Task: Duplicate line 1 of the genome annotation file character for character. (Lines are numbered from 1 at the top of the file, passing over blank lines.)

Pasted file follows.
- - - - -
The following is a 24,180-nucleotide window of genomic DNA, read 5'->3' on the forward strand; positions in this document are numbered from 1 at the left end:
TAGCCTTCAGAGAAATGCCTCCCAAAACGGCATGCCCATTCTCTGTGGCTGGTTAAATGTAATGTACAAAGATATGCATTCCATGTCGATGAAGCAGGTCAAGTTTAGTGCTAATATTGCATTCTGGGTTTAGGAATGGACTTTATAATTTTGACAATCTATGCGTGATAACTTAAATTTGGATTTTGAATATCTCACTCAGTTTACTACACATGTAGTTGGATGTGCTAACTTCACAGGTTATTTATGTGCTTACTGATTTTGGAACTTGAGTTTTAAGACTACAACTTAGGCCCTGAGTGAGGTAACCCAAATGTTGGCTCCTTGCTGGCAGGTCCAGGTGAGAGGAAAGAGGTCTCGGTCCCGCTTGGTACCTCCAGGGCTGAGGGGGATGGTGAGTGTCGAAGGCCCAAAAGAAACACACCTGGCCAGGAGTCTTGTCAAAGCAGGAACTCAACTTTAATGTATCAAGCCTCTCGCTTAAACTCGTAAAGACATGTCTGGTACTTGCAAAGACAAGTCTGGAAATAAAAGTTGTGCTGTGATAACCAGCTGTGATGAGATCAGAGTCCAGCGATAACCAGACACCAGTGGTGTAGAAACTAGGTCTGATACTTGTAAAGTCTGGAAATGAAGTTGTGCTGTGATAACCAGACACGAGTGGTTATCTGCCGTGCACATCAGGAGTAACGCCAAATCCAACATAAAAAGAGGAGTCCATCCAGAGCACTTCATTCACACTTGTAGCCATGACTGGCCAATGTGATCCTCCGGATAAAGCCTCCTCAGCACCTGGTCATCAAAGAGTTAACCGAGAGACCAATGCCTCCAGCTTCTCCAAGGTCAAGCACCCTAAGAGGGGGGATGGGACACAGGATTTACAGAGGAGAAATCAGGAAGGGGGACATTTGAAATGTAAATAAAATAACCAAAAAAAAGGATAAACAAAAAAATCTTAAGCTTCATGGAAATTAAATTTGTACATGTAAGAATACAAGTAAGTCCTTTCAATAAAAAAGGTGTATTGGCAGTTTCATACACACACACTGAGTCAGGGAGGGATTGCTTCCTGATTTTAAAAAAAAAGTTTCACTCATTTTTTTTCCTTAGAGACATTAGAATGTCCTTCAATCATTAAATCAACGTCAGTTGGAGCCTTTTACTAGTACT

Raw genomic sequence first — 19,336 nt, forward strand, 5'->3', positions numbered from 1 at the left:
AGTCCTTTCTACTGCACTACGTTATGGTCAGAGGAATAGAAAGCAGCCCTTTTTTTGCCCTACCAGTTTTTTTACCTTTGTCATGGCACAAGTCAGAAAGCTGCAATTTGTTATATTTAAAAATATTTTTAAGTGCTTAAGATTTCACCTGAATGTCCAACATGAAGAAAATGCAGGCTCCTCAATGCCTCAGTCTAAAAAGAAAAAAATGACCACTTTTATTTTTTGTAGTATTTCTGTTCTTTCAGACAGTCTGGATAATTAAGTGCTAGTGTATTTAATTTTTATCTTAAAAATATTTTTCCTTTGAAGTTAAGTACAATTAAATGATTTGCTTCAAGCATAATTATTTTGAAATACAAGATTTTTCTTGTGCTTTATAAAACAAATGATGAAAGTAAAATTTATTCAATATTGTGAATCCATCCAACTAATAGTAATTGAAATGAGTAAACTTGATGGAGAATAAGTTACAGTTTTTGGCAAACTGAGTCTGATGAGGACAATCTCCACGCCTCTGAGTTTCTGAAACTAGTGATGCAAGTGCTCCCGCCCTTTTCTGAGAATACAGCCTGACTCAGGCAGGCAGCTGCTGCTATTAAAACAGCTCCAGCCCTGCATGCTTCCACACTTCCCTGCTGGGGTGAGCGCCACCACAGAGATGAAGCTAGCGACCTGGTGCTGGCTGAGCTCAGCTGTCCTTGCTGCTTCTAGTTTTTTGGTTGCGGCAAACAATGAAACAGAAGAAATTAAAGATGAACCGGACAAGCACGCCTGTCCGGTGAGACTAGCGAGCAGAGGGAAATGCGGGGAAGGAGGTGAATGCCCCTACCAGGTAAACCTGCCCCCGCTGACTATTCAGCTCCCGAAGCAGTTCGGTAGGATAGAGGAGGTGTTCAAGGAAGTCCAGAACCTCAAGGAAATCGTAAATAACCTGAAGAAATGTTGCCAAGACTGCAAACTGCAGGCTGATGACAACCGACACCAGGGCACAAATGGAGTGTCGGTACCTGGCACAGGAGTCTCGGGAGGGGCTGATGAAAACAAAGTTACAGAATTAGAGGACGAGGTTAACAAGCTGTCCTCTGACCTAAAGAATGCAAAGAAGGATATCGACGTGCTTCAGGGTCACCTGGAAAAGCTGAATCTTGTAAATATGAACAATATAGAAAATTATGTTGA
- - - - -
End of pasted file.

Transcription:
The following is a 24,180-nucleotide window of genomic DNA, read 5'->3' on the forward strand; positions in this document are numbered from 1 at the left end: